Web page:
He groaned. The name! He still wasn't certain what the name should be.
But he had begun to feel that it should not be a name referring to any ingredients or to any body mechanics: no licking or chewing or munching references. No. It needed something unusual—something sweet—as a name.
He was actually thinking about naming the new candy bar after his child.
Downstairs in the mansion, Baby Ruth was playing, as she often did, in the front hall. She had just learned to walk. Still unsteady on her chubby legs, she toddled across the Oriental rug, trying to catch the cats, who twitched their tails mischievously to tease her but were adept at leaping just out of her reach as she approached.
The twins were playing a game of checkers in the parlor, and Tim was industriously putting together a model airplane out of balsa wood, being very careful not to sniff the glue. In the kitchen Jane was helping Nanny frost some cupcakes.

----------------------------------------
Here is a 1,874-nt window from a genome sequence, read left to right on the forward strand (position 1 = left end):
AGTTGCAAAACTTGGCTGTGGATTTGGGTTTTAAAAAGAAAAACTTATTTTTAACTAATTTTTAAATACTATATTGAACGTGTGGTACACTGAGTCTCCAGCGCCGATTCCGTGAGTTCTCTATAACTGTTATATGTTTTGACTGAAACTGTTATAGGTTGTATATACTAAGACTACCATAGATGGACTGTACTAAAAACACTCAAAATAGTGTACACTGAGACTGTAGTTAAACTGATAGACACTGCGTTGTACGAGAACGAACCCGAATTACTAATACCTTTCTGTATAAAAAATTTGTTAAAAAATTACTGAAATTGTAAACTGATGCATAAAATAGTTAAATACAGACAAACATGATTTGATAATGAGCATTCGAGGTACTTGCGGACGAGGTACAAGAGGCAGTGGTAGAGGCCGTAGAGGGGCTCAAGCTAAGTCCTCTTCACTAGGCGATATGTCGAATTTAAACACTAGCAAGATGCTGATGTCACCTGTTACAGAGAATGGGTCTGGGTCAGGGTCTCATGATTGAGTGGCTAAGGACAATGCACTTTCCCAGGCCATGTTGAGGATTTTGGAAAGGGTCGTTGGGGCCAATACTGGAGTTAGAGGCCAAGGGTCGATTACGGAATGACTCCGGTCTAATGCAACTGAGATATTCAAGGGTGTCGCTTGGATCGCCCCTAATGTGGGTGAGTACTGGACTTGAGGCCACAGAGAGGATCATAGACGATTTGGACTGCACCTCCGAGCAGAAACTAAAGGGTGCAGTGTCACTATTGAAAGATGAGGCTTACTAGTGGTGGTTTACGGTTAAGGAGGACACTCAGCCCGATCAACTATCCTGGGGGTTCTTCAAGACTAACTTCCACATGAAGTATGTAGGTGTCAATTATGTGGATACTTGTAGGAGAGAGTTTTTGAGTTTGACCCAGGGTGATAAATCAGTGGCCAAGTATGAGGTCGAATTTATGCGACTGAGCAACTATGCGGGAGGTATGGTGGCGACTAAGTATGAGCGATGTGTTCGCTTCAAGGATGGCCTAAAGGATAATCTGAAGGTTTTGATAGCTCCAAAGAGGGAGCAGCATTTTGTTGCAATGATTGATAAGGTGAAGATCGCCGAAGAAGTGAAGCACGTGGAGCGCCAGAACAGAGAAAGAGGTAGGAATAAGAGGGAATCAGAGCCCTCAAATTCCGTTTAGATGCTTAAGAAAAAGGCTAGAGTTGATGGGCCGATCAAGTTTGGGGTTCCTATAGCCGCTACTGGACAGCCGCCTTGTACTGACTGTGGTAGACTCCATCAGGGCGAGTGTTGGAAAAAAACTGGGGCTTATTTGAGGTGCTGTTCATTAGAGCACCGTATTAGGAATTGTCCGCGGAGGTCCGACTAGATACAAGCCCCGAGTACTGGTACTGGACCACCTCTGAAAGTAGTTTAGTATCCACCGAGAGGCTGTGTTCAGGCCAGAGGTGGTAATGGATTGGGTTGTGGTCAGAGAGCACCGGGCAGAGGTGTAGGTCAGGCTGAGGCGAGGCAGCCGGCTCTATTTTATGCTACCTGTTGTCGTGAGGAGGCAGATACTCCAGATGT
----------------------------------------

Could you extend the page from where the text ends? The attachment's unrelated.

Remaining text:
Commander Melanoff came down from the laboratory to announce the final perfection of the candy he'd been working on now for a month. He had a proud look, thinking of his candy; and when he stood on the lowest landing of the elegant staircase and saw his family busy with their happy enterprises, his look became fond, as well. Such a short time ago he had been a grieving, miserable, and messy—yes, he had to admit, messy—man who thought there was nothing left to look forward to. Now there were delicious odors wafting in from the kitchen. There were five children in residence who were old-fashioned, well behaved, clean, healthy, and bright. Twilight streamed in through the high windows, and the windows were clean and well polished. The floors gleamed with wax.
Commander Melanoff looked around and smiled with pride and satisfaction. The only thing within his sight that was slightly jarring—a little off-putting, a wee bit out of order—was the huge stack of crumpled and yellowing papers against the wall. It had been there so long that the cats no longer batted at it, and Baby Ruth had outgrown her interest in it now that she could walk and had other things to examine.
But the commander noticed it now, and thought briefly about what it represented of his sad past. He considered what he should do. Then he cleared his throat loudly, as if preparing to make an announcement.